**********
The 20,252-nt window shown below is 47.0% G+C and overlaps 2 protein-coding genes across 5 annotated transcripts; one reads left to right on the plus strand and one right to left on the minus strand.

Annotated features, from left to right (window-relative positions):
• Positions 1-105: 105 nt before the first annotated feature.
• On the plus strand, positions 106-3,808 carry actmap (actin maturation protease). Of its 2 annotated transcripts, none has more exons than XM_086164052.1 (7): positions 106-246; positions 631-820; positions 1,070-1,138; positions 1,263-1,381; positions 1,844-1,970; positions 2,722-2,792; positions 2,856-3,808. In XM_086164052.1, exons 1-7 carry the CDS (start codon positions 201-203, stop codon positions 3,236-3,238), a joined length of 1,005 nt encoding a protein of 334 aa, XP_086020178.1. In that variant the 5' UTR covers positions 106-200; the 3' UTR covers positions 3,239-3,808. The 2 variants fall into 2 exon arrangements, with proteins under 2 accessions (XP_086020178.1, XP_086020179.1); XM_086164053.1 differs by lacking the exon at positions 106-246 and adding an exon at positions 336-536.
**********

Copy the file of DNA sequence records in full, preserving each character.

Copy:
The 20,252-nt window shown below is 47.0% G+C and overlaps 2 protein-coding genes across 5 annotated transcripts; one reads left to right on the plus strand and one right to left on the minus strand.

Annotated features, from left to right (window-relative positions):
• Positions 1-105: 105 nt before the first annotated feature.
• On the plus strand, positions 106-3,808 carry actmap (actin maturation protease). Of its 2 annotated transcripts, none has more exons than XM_086164052.1 (7): positions 106-246; positions 631-820; positions 1,070-1,138; positions 1,263-1,381; positions 1,844-1,970; positions 2,722-2,792; positions 2,856-3,808. In XM_086164052.1, exons 1-7 carry the CDS (start codon positions 201-203, stop codon positions 3,236-3,238), a joined length of 1,005 nt encoding a protein of 334 aa, XP_086020178.1. In that variant the 5' UTR covers positions 106-200; the 3' UTR covers positions 3,239-3,808. The 2 variants fall into 2 exon arrangements, with proteins under 2 accessions (XP_086020178.1, XP_086020179.1); XM_086164053.1 differs by lacking the exon at positions 106-246 and adding an exon at positions 336-536.